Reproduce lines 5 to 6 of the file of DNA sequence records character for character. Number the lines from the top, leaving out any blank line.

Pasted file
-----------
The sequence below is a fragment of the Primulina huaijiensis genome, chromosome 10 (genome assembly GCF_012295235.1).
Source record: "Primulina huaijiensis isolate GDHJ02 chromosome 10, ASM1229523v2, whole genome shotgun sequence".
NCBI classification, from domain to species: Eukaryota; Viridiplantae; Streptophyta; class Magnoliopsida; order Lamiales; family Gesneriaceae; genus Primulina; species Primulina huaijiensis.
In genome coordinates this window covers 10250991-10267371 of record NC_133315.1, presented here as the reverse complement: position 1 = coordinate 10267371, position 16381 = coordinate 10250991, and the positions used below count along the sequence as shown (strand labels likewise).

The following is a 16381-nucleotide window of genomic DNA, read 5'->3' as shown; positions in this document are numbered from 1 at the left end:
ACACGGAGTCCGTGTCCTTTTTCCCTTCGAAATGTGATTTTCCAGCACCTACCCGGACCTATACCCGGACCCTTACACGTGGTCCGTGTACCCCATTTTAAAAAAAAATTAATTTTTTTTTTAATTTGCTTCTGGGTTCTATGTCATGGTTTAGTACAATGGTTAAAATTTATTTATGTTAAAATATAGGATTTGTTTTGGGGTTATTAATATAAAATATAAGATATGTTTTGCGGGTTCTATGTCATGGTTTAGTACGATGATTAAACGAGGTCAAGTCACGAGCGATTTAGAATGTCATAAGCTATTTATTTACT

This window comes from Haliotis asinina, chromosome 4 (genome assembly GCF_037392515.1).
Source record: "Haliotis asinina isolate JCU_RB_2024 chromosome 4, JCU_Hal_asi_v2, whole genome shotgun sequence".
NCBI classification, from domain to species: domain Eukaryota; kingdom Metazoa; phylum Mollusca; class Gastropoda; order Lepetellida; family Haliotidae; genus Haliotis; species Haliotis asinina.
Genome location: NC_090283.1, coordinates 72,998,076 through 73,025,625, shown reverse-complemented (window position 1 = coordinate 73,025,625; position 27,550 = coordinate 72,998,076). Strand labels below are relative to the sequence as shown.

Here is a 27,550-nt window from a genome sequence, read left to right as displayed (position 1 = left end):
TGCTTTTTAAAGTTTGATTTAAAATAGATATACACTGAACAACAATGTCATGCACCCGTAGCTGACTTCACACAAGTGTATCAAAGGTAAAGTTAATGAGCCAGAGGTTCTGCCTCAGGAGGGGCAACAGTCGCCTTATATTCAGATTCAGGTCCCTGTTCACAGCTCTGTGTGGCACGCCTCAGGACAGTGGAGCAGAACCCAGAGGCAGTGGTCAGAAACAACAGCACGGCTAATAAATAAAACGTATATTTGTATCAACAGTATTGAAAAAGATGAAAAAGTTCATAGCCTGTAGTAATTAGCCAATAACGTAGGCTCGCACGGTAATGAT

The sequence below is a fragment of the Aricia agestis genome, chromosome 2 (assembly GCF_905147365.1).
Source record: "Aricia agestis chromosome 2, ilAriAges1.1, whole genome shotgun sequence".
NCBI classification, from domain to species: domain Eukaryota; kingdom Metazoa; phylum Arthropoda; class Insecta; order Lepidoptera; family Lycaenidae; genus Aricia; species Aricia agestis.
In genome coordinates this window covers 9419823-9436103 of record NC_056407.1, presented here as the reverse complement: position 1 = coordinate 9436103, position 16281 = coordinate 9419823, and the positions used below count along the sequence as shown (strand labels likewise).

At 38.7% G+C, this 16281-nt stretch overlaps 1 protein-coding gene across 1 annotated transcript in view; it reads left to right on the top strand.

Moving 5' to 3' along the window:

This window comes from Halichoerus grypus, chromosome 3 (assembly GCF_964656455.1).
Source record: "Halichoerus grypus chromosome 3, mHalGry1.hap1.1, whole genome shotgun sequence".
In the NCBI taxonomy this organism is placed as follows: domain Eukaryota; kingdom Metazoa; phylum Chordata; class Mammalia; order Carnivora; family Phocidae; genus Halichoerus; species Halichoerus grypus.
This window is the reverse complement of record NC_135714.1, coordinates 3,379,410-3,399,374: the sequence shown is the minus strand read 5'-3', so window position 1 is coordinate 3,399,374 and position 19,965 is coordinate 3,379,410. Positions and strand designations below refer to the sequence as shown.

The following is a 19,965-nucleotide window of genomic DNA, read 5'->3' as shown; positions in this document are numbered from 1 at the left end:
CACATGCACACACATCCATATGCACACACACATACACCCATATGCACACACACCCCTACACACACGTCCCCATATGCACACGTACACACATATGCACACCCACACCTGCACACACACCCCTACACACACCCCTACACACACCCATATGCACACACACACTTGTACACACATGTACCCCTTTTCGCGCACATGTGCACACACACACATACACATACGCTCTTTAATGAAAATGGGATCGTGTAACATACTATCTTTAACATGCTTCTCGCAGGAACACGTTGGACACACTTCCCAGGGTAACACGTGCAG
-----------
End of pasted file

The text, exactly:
The following is a 16381-nucleotide window of genomic DNA, read 5'->3' as shown; positions in this document are numbered from 1 at the left end:
ACACGGAGTCCGTGTCCTTTTTCCCTTCGAAATGTGATTTTCCAGCACCTACCCGGACCTATACCCGGACCCTTACACGTGGTCCGTGTACCCCATTTTAAAAAAAAATTAATTTTTTTTTTAATTTGCTTCTGGGTTCTATGTCATGGTTTAGTACAATGGTTAAAATTTATTTATGTTAAAATATAGGATTTGTTTTGGGGTTATTAATATAAAATATAAGATATGTTTTGCGGGTTCTATGTCATGGTTTAGTACGATGATTAAACGAGGTCAAGTCACGAGCGATTTAGAATGTCATAAGCTATTTATTTACT